He was interested in specimens of living organisms and fossils he found in the expeditions. These observations would be the basis for the renowned Theory of the Origin of Species, which would be a benchmark in the history of Modern Science.
Despite Darwin’s little enthusiasm in the experiment, the Captain would not give up and decided to go back for Jemmy.
4 – The Experiment Fails
The Captain is nervous, walks from side to side of the deck. The village where he had picked up Jemmy had been abandoned, the huts are empty. For him, Tierra del Fuego represents a sepulcher filled with dead people.
It is already night. A group of canoes approaches the Beagle. Disappointment cannot be greater. There is Jemmy, showing an almost complete nakedness but for a rotten cloth hanging from his groin. His hair is long and dirty; his body is undernourished; his skin, abandoned; his eyes, worn out. Nothing is left of the gentleman who used to impress London’s high society.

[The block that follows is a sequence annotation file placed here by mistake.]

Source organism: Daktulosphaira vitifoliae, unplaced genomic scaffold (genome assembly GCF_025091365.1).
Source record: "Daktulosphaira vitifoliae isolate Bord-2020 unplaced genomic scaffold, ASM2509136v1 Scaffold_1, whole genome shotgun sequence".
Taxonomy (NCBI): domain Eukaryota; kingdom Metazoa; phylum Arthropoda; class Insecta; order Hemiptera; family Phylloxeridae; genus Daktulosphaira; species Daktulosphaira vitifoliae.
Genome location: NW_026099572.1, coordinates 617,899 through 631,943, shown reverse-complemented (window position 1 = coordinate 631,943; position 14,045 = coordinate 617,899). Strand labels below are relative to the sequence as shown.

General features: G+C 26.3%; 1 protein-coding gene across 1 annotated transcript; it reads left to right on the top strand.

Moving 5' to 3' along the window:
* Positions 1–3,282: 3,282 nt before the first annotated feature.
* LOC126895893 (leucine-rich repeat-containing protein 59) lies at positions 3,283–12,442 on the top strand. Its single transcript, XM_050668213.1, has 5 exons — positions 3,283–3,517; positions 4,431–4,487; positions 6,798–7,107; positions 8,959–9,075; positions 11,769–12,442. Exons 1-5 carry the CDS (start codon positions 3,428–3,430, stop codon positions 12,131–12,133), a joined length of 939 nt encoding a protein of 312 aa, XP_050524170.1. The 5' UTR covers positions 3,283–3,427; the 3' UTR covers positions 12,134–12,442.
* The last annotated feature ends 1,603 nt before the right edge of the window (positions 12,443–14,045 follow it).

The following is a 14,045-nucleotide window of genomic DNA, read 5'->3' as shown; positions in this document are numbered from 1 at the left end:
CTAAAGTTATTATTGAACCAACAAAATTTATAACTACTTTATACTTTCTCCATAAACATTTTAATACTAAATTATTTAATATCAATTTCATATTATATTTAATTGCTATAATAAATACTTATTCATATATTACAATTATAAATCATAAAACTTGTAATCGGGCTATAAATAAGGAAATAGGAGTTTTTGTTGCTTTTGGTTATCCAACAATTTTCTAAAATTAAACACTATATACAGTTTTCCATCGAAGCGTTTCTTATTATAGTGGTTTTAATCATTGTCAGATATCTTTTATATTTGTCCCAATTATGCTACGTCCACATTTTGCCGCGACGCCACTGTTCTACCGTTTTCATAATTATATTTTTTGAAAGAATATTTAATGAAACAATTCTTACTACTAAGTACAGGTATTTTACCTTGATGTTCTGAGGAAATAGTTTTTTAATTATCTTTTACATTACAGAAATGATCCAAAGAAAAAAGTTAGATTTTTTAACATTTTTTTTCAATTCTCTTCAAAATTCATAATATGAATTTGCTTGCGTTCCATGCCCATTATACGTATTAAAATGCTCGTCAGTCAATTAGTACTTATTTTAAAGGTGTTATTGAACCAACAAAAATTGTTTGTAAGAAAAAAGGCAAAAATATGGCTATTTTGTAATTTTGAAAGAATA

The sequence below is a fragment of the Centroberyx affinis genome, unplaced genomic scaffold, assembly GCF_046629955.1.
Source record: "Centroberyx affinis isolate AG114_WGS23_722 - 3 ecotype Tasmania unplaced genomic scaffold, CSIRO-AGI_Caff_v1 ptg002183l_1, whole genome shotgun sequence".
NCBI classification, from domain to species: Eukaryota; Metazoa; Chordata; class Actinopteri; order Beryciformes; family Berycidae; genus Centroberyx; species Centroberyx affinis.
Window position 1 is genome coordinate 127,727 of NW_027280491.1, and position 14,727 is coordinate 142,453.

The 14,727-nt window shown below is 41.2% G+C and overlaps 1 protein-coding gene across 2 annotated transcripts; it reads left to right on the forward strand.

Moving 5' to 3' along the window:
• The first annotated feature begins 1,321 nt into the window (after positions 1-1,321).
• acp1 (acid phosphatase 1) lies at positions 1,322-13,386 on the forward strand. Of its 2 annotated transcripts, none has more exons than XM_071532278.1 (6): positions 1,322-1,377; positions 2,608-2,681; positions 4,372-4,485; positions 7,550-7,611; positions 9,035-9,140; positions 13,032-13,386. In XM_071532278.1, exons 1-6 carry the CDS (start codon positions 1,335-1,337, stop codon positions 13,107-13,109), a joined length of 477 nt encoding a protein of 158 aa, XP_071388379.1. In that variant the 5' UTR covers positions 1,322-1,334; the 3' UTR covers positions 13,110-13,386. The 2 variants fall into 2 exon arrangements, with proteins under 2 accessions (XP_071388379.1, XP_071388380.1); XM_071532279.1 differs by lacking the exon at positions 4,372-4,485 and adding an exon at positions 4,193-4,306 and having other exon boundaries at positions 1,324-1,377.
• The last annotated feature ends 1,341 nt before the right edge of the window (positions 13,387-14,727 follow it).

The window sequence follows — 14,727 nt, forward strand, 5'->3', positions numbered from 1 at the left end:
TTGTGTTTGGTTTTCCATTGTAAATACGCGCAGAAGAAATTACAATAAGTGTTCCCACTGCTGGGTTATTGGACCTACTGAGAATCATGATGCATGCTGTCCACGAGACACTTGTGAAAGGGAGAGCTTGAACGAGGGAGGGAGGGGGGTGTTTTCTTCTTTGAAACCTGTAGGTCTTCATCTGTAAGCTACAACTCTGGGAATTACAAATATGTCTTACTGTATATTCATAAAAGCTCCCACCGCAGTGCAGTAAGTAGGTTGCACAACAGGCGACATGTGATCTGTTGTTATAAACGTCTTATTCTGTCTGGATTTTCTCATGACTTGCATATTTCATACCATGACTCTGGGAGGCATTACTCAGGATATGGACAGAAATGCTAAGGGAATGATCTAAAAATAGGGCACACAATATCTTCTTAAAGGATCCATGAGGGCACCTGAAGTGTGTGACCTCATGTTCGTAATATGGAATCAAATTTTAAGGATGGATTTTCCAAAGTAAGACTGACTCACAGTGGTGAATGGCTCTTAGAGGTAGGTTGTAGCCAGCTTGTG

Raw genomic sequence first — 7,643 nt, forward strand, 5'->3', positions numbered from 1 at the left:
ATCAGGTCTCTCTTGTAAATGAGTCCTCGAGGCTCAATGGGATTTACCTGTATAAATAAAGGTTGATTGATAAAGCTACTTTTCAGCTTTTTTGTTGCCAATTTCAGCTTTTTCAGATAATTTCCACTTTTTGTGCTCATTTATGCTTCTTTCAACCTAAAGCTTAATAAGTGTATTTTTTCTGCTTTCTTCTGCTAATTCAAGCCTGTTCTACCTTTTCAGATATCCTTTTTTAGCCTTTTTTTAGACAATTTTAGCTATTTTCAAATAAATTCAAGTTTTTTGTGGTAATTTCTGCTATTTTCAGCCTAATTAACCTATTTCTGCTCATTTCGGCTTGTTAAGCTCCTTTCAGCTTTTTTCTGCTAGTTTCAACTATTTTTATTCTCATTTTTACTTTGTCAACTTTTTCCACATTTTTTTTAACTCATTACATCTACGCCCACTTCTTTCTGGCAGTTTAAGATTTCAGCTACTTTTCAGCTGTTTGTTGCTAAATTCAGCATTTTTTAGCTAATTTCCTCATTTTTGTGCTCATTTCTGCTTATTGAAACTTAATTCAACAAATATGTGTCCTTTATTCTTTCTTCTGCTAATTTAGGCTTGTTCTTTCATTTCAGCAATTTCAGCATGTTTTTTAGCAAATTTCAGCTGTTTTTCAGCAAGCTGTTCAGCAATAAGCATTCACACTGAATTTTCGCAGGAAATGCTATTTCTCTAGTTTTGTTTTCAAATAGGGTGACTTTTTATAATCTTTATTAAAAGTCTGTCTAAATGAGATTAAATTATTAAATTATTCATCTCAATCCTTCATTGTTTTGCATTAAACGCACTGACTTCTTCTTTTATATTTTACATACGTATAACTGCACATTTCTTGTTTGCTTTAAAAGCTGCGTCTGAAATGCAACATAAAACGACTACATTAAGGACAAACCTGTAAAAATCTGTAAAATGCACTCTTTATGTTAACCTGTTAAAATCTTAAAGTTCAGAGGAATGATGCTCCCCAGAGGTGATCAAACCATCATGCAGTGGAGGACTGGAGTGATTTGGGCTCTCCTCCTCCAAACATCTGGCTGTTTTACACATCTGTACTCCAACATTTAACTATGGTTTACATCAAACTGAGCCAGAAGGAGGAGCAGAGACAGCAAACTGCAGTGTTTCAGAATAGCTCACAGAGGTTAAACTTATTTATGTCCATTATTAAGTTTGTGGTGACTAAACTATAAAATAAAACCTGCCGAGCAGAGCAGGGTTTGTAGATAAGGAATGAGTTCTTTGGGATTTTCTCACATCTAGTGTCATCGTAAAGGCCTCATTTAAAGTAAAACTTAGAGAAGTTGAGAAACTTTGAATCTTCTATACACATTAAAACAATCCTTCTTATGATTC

Half an hour later, he is sitting at the Captain’s table, holding the cutlery so as not to offend his host, though he cannot hide a strangeness gesture, the same that showed in that first overseas trip.
The conversation between the Captain and Jemmy must have been something like this:
– “What has happened, Jemmy?” Is it that you don’t remember anything of what happened these last years?”
-“I’m sorry. I’d rather not remember. Besides, I’m really well just like this.”
-“But, you look sick! You need to eat.”
-“I’m fine, Captain, I appreciate your concerns, but I’m really fine.”
-“Are you sure you don’t want to travel with us? We’ll have a great time together and we’ll keep you in good shape.”
But Jemmy has no intention of moving away from his place or looking alike another culture. This time no one forces him. He reaches out his hand to the Captain with enough pride and assurance, and comes back to his canoe. Lit by a torch, it stirs up the waters with the glow of the living fire of the end of the world.
Jemmy Button was tried and acquitted in Port Stanley, in the Malvinas Islands, after having been accused of slaughtering missioners in one of the Beagle Channel islands. He died in Cape Horn due to a smallpox epidemic that dramatically reduced the Yámana population by half.
- Patagonia massacre
- Marambio, an antarctic feat
- The Beatification of Ceferino Namuncurá
- Ceferino Namuncura’s particular history
- Tragic Patagonia: The Massacre of Estancia Anita